swisstone has spent years working on this country's Roman heritage, and it shows in his copiously detailed knowledge. He's made a point of paying attention to mentions in articles and guides of the visitable artifacts on the streets of London. This meant the tour included incidental material such as pieces of the medieval London Bridge, unlabeled in the church yard of St. Magnus the Martyr.
Our informal wander with a_d_medievalist started at the Museum of London, where we consulted with maps, models, and display cases. I admired a large surviving Roman ladder, realized how little I know about the Roman postal service, and was confused by case labels. ("I wonder what led to there being an Upper Thames St. in Whitby?" ) After a break for drinks, we headed out to explore the streets.
London has a number of medium-long stretches of surviving Roman wall, much of it the foundation for subsquent wall-building in the Middle Ages, and, after that, incorporated into houses. Much of the wall which is relatively intact, therefore, comes from houses damaged by bombing, or uncovered in excavations. A stretch in a hotel courtyard near the Tower of London was almost perfect, stone quarried in what is now Kent interspersed with tile coursing for lining up the horizontals.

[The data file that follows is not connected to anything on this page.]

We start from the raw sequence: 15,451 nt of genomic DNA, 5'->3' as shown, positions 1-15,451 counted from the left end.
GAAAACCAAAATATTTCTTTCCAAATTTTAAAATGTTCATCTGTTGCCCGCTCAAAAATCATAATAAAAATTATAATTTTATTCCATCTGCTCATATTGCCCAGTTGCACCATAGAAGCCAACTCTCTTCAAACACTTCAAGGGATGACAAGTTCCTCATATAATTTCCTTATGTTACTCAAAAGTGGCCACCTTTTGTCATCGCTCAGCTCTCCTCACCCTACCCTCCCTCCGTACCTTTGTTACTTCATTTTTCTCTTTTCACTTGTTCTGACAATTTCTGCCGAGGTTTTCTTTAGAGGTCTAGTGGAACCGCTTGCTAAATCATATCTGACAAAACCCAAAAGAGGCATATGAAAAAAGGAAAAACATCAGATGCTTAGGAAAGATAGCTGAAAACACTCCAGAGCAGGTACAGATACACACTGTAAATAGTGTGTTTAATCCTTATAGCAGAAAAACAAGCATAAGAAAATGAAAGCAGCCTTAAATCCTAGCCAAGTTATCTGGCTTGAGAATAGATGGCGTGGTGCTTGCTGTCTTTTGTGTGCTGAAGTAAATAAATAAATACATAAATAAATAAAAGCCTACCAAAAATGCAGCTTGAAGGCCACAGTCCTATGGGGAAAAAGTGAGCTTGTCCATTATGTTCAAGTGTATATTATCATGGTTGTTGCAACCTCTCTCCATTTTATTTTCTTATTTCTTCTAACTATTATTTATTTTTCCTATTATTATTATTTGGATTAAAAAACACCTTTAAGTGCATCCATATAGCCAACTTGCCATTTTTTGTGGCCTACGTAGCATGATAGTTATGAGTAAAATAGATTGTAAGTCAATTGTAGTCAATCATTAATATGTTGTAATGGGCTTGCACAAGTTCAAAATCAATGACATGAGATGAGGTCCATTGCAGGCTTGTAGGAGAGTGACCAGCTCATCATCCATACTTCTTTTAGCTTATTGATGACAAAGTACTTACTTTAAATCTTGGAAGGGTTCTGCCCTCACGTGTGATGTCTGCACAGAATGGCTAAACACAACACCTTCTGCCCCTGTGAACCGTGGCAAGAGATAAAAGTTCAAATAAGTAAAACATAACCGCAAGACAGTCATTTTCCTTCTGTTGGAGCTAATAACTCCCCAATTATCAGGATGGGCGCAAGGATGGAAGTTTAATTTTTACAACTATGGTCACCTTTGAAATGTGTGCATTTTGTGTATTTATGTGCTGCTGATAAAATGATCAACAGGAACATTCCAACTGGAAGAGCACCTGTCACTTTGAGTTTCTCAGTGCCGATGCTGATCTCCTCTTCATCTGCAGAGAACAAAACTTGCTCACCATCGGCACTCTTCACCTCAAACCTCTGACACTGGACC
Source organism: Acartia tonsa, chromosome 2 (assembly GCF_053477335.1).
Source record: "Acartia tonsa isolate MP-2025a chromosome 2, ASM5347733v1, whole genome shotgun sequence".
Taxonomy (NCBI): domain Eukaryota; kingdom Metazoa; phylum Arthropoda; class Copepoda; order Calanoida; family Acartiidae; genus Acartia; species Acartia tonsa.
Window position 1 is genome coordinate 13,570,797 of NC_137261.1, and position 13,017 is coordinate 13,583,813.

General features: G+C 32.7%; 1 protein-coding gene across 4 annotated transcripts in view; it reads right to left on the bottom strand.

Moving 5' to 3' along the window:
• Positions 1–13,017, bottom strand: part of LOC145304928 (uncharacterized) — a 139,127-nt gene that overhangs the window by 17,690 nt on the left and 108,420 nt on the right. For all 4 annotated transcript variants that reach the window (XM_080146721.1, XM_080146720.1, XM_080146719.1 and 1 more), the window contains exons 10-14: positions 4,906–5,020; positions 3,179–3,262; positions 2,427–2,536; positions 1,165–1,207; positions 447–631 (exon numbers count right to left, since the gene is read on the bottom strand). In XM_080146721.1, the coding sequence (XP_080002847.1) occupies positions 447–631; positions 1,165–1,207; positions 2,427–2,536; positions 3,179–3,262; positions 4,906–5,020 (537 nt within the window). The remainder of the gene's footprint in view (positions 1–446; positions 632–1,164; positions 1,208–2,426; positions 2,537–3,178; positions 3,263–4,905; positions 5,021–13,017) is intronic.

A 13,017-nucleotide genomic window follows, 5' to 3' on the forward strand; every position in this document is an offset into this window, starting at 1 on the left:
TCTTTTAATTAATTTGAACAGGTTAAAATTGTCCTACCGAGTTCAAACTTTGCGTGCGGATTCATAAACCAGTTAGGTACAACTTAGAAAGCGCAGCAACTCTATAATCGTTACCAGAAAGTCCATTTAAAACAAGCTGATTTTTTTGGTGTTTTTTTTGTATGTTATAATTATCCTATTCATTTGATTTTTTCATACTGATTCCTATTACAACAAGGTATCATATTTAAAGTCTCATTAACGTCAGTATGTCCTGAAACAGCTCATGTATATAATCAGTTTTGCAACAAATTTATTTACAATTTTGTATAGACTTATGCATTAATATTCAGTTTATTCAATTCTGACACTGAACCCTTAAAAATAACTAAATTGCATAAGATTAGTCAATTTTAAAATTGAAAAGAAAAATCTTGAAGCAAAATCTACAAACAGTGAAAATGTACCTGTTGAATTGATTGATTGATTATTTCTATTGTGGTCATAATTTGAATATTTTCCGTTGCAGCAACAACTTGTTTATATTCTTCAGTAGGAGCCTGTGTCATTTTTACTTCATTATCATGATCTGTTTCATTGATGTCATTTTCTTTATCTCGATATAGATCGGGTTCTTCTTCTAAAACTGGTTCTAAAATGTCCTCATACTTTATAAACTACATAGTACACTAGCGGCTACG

The stretch of Roman wall by Tower Hill station.
Back to the beginning of the tour: the first stretch we visited bordered what was the Roman fort at the edge of the town, a structure which eats into the rough symmetry of the Roman walls.
A pass along Bassishaw Highwalk and more walls - now gardens and gaps along London Wall-the-street - and we looped around to the Guildhall, and the relatively-recently-discovered (1988) amphitheater underneath its courtyard.
This is a good wall for showing how the older walls were integrated into later buildings.
Eventually, we made it to part of the basilica, walking through Leadenhall Market, past neglected excavations of the structure.
After lunch, we part-closed the circle of the walls by walking the earthed-in waterfront, now a street in from the Thames, past a preserved structural timber of a Roman wharf, and the London Stone at what used to be St. Swithin's, and is now Cannon Street Station. We finished at the misplaced Mithraeum, moved and disoriented from its original excavation; the building it was moved to built will be torn down soon, and the Mithraeum may be replaced in its original location. (We thought of you, whatifoundthere!)
What remains of Roman London is more in absence than in presence: the roads which trace the course of where walls once were. Exvacations that have been filled back in with sand and tall buildings built over them. Few modern roads trace the routes of the Roman ones known to have been there. Yet the bones of Londinium still structure parts of The City, some of which are there for all who pay attention to see.